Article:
Financial Daily from THE HINDU group of publications
Sunday, Jun 30, 2002
Money & Banking - Debt Market
Bonds carry limited upside
THE yield curve shifted downwards week-on-week. The 10-year bond yield, for instance, fell 25 bps over the previous week. Going forward, the bonds carry an upward bias. Consider the reasons.
First, the RBI cut the repo rate by 25 bps to 5.75 per cent. The excess money in the system may find its way into the bond market, as banks may find it less attractive to lend to the RBI.
Dealers may, however, be wary of keeping bonds sharply bid, as the RBI may then engage in OMOs to stablise yields.
Second, bonds appear pricey across maturity sectors based on the forward yield curve. The seven-year bond, especially, appears very rich.
At present, only the 10-year bond appears cheap, despite the fall in yields. It is therefore a moot point whether bond dealers will sharply bid up prices from the current levels, notwithstanding the cut in the repo rates.
Third, the front-end of the yield curve is flat. A primary reason for the curve shape is the rally in the short-term yields. The spreads between the one and the two-year bonds, for instance, fell 16 bps over the previous week.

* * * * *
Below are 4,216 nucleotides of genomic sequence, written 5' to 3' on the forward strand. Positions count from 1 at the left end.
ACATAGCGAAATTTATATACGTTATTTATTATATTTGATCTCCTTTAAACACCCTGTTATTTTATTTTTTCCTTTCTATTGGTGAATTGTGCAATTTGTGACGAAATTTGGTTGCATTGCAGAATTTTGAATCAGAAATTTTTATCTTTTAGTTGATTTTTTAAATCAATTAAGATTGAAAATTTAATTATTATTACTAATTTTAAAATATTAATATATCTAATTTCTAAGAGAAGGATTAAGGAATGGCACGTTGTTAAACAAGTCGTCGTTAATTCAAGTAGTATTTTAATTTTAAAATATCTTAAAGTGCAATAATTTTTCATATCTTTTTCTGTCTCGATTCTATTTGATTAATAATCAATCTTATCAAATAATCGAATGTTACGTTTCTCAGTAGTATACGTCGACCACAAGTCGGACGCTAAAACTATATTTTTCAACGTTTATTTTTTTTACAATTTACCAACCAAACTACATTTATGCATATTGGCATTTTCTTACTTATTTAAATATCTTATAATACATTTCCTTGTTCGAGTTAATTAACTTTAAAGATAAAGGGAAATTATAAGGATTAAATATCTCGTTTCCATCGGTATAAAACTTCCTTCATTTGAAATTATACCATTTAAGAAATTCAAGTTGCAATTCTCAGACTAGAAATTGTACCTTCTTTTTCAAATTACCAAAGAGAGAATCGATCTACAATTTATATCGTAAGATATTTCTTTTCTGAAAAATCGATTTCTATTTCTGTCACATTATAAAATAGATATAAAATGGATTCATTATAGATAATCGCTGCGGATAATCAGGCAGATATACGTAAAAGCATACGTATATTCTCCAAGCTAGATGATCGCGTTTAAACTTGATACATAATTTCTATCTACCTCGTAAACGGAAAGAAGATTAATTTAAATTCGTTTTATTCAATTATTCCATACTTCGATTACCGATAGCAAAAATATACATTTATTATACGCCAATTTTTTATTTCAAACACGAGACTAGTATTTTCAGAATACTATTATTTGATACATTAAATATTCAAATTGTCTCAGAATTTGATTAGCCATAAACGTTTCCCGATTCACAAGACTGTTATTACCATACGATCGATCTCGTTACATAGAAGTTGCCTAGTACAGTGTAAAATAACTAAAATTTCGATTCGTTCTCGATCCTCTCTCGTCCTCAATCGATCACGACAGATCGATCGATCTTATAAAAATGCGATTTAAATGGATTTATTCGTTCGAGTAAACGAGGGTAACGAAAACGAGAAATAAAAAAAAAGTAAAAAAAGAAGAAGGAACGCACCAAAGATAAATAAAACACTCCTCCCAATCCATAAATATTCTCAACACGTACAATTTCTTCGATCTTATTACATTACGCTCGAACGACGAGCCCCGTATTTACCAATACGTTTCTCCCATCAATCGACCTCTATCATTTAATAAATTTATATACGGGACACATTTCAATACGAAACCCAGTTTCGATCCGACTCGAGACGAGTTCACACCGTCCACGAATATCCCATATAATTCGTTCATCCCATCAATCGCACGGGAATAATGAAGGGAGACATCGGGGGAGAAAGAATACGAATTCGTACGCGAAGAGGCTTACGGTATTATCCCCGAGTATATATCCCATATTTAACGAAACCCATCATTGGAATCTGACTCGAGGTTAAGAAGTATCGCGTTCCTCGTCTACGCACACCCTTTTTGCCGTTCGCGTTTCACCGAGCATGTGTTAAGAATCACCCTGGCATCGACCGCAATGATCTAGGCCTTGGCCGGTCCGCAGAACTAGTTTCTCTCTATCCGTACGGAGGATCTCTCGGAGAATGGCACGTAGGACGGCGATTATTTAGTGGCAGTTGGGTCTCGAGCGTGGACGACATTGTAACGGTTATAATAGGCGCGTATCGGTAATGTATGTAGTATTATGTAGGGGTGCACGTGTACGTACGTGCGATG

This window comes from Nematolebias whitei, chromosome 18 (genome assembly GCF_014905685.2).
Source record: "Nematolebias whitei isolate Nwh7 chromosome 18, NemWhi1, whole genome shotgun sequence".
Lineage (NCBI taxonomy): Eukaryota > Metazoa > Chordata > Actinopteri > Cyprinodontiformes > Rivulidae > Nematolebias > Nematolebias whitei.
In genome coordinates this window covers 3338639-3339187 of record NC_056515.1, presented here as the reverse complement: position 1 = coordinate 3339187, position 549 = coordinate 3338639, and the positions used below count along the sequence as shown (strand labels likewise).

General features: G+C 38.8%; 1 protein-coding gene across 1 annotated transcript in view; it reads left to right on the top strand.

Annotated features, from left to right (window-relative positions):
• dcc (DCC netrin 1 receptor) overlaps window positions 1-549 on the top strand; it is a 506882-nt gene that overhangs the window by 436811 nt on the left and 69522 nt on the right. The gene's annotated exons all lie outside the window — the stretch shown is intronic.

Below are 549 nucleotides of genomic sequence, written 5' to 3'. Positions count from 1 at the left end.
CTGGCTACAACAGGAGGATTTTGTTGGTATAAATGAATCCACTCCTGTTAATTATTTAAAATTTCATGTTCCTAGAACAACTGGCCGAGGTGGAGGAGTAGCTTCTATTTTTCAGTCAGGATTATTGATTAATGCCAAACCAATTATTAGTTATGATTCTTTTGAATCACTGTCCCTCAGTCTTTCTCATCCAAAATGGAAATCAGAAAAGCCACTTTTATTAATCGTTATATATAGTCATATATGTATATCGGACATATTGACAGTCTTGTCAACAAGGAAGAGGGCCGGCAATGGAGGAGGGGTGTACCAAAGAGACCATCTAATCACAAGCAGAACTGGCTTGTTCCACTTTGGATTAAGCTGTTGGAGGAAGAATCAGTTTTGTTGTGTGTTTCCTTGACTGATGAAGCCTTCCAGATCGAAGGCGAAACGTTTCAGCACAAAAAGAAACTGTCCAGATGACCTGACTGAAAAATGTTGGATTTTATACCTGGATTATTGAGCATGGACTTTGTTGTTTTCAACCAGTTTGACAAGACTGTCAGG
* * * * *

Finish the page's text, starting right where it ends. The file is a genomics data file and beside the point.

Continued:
The flattening of the yield curve has resulted in the short-term spreads (yield differential between the 10-year and 2-year bond) falling to just 78 bps, just 4 bps more than the long-term spreads (yield differential between 20-year and 10-year bonds).
Typically, short-term spreads are far higher than long-term spreads, for various reasons. For instance, higher convexity bias of long-term bonds tends to flatten the yield curve at the long-end, thereby narrowing the long-term spreads.
Given that the short and long-term spreads are similar, it may be that bonds at the short-end are rich. And since bond dealers are not likely to be keen in building their trading book with just long-term bonds, the upside from the current levels may be limited.
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